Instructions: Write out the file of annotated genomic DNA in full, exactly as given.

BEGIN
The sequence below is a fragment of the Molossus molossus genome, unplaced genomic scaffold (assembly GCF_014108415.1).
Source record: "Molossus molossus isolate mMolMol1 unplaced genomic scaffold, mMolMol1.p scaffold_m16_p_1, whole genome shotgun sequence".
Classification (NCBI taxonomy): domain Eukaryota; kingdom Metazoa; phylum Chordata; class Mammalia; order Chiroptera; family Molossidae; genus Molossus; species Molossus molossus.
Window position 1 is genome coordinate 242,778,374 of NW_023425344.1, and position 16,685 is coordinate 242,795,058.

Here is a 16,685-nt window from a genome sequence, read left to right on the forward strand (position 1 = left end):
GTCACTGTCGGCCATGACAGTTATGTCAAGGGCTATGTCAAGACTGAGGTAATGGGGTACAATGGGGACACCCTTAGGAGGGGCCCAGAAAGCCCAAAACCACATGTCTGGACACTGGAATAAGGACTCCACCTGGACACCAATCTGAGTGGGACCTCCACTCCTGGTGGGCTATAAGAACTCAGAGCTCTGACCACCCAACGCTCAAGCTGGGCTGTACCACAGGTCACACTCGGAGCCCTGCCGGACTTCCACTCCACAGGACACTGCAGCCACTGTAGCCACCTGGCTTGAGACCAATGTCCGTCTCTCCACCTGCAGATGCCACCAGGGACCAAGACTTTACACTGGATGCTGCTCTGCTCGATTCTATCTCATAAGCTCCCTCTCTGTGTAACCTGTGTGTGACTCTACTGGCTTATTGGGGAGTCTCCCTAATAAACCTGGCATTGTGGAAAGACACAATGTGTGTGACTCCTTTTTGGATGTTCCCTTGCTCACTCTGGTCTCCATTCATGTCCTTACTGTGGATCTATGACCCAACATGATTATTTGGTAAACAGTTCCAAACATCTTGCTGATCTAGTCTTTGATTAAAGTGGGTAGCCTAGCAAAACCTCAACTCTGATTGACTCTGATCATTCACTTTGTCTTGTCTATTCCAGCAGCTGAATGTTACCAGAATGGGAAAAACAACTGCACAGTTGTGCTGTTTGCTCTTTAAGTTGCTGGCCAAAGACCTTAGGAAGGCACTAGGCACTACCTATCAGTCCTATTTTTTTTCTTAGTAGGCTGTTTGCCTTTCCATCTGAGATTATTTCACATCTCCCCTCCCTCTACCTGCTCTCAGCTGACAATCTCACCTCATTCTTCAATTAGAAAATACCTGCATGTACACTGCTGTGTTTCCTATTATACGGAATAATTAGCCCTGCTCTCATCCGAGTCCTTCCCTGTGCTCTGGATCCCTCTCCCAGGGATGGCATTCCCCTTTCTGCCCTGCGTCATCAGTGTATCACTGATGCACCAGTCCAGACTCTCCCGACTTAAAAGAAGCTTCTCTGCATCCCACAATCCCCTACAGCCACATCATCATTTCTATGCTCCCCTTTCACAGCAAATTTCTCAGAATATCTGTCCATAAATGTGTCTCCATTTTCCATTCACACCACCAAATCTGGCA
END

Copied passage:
The sequence below is a fragment of the Molossus molossus genome, unplaced genomic scaffold (assembly GCF_014108415.1).
Source record: "Molossus molossus isolate mMolMol1 unplaced genomic scaffold, mMolMol1.p scaffold_m16_p_1, whole genome shotgun sequence".
Classification (NCBI taxonomy): domain Eukaryota; kingdom Metazoa; phylum Chordata; class Mammalia; order Chiroptera; family Molossidae; genus Molossus; species Molossus molossus.
Window position 1 is genome coordinate 242,778,374 of NW_023425344.1, and position 16,685 is coordinate 242,795,058.

Here is a 16,685-nt window from a genome sequence, read left to right on the forward strand (position 1 = left end):
GTCACTGTCGGCCATGACAGTTATGTCAAGGGCTATGTCAAGACTGAGGTAATGGGGTACAATGGGGACACCCTTAGGAGGGGCCCAGAAAGCCCAAAACCACATGTCTGGACACTGGAATAAGGACTCCACCTGGACACCAATCTGAGTGGGACCTCCACTCCTGGTGGGCTATAAGAACTCAGAGCTCTGACCACCCAACGCTCAAGCTGGGCTGTACCACAGGTCACACTCGGAGCCCTGCCGGACTTCCACTCCACAGGACACTGCAGCCACTGTAGCCACCTGGCTTGAGACCAATGTCCGTCTCTCCACCTGCAGATGCCACCAGGGACCAAGACTTTACACTGGATGCTGCTCTGCTCGATTCTATCTCATAAGCTCCCTCTCTGTGTAACCTGTGTGTGACTCTACTGGCTTATTGGGGAGTCTCCCTAATAAACCTGGCATTGTGGAAAGACACAATGTGTGTGACTCCTTTTTGGATGTTCCCTTGCTCACTCTGGTCTCCATTCATGTCCTTACTGTGGATCTATGACCCAACATGATTATTTGGTAAACAGTTCCAAACATCTTGCTGATCTAGTCTTTGATTAAAGTGGGTAGCCTAGCAAAACCTCAACTCTGATTGACTCTGATCATTCACTTTGTCTTGTCTATTCCAGCAGCTGAATGTTACCAGAATGGGAAAAACAACTGCACAGTTGTGCTGTTTGCTCTTTAAGTTGCTGGCCAAAGACCTTAGGAAGGCACTAGGCACTACCTATCAGTCCTATTTTTTTTCTTAGTAGGCTGTTTGCCTTTCCATCTGAGATTATTTCACATCTCCCCTCCCTCTACCTGCTCTCAGCTGACAATCTCACCTCATTCTTCAATTAGAAAATACCTGCATGTACACTGCTGTGTTTCCTATTATACGGAATAATTAGCCCTGCTCTCATCCGAGTCCTTCCCTGTGCTCTGGATCCCTCTCCCAGGGATGGCATTCCCCTTTCTGCCCTGCGTCATCAGTGTATCACTGATGCACCAGTCCAGACTCTCCCGACTTAAAAGAAGCTTCTCTGCATCCCACAATCCCCTACAGCCACATCATCATTTCTATGCTCCCCTTTCACAGCAAATTTCTCAGAATATCTGTCCATAAATGTGTCTCCATTTTCCATTCACACCACCAAATCTGGCA